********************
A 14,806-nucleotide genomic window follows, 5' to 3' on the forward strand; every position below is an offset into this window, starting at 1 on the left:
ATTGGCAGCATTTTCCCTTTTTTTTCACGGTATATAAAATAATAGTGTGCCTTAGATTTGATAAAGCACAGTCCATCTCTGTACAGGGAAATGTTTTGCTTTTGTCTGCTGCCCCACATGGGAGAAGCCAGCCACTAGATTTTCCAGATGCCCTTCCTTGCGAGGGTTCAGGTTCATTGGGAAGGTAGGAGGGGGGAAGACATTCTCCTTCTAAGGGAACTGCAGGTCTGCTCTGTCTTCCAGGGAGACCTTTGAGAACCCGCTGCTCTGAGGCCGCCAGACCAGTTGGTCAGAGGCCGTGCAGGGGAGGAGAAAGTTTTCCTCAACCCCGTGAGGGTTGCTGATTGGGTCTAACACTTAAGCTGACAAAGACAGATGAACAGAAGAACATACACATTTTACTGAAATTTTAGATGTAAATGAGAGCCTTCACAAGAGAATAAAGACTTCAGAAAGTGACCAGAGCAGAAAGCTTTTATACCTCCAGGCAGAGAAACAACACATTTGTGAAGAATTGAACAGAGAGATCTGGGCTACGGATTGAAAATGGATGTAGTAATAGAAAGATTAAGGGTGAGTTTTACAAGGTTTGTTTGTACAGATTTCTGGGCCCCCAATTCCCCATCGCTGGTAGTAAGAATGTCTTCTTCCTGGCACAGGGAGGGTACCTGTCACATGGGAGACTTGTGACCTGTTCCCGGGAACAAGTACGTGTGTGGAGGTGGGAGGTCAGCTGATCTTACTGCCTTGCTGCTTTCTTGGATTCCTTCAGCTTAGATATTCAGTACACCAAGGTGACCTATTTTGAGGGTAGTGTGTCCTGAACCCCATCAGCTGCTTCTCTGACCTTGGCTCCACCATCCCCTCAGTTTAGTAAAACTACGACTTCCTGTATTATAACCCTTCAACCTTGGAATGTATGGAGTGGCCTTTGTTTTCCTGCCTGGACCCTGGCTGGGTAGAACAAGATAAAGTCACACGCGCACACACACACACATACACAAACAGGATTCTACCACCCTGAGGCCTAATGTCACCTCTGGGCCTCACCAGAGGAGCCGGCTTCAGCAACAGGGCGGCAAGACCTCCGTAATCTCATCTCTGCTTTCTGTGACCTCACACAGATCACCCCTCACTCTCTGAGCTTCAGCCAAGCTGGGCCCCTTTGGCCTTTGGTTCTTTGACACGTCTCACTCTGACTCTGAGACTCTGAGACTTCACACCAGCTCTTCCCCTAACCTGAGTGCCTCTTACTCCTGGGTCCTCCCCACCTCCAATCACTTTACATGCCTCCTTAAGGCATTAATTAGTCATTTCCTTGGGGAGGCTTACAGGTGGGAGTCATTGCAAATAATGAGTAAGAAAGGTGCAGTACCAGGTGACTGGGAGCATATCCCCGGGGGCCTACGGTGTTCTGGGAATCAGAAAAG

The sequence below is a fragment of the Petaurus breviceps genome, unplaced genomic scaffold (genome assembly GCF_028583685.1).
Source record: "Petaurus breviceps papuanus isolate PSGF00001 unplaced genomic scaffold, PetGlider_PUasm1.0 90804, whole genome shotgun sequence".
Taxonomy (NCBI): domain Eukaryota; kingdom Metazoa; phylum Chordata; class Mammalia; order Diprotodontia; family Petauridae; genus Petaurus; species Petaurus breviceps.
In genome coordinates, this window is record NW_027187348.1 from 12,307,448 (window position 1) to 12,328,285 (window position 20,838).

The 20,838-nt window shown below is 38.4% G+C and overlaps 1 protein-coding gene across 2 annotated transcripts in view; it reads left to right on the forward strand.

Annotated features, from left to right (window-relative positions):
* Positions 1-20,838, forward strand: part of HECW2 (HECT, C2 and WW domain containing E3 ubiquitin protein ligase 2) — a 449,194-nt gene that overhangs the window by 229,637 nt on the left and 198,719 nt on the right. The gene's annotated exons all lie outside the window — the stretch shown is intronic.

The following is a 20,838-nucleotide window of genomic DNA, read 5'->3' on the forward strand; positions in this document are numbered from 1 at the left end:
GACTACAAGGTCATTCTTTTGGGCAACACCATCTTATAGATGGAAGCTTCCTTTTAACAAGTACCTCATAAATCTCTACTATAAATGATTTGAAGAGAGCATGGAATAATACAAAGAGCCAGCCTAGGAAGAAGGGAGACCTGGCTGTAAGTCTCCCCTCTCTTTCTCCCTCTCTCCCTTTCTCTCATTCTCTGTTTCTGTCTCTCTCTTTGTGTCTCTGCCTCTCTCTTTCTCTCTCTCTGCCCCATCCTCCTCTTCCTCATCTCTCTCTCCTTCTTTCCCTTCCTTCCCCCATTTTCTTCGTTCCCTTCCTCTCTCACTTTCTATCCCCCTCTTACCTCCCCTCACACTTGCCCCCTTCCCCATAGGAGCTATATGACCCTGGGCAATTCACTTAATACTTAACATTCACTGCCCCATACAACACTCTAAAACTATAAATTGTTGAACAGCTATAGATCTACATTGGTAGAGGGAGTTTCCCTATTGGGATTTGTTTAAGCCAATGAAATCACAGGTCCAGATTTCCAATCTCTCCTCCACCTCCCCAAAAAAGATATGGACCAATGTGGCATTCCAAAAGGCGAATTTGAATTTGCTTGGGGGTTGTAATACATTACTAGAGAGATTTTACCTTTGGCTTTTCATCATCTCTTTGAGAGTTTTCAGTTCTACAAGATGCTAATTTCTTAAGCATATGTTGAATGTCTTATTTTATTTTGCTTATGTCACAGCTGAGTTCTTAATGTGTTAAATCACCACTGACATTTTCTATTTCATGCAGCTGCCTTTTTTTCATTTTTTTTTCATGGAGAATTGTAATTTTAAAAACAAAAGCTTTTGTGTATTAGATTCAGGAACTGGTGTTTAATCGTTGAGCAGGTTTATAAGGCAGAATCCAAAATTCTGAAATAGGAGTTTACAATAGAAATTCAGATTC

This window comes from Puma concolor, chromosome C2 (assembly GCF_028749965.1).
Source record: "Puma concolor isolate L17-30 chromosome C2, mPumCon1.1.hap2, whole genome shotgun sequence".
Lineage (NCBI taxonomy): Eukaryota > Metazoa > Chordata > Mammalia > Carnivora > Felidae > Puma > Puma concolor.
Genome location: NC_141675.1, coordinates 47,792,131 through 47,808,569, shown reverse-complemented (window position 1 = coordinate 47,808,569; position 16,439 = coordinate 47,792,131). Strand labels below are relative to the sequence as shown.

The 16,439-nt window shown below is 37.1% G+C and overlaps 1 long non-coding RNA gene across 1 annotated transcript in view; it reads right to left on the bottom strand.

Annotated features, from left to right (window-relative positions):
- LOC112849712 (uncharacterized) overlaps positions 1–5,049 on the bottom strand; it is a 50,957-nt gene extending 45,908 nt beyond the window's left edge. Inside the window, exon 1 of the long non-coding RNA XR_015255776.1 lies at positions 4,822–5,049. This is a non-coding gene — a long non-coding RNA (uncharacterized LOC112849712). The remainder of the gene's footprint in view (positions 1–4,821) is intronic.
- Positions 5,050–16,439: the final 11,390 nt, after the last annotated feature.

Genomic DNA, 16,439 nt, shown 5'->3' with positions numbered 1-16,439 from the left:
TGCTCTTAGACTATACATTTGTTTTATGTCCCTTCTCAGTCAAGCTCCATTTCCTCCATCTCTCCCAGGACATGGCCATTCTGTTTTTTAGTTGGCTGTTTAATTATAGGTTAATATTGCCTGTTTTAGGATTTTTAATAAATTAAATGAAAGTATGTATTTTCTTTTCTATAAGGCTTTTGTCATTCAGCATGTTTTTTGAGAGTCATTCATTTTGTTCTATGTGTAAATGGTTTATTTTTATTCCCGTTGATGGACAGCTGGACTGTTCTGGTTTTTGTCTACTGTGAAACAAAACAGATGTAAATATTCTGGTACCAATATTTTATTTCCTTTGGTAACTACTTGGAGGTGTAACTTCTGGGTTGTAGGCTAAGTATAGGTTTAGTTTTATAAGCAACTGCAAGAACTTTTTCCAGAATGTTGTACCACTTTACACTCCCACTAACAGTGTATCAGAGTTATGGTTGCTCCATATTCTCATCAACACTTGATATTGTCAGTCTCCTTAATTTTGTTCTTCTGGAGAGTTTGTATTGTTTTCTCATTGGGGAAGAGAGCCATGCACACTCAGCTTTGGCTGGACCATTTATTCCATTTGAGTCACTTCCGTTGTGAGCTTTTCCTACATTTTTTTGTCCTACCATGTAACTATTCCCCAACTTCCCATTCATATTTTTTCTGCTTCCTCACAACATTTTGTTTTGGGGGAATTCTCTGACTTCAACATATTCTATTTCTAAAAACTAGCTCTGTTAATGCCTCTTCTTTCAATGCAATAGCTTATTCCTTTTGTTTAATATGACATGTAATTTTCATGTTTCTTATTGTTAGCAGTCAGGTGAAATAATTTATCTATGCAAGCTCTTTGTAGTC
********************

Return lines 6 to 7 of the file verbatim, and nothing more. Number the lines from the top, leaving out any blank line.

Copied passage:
In genome coordinates, this window is record NW_027187348.1 from 12,307,448 (window position 1) to 12,328,285 (window position 20,838).

The 20,838-nt window shown below is 38.4% G+C and overlaps 1 protein-coding gene across 2 annotated transcripts in view; it reads left to right on the forward strand.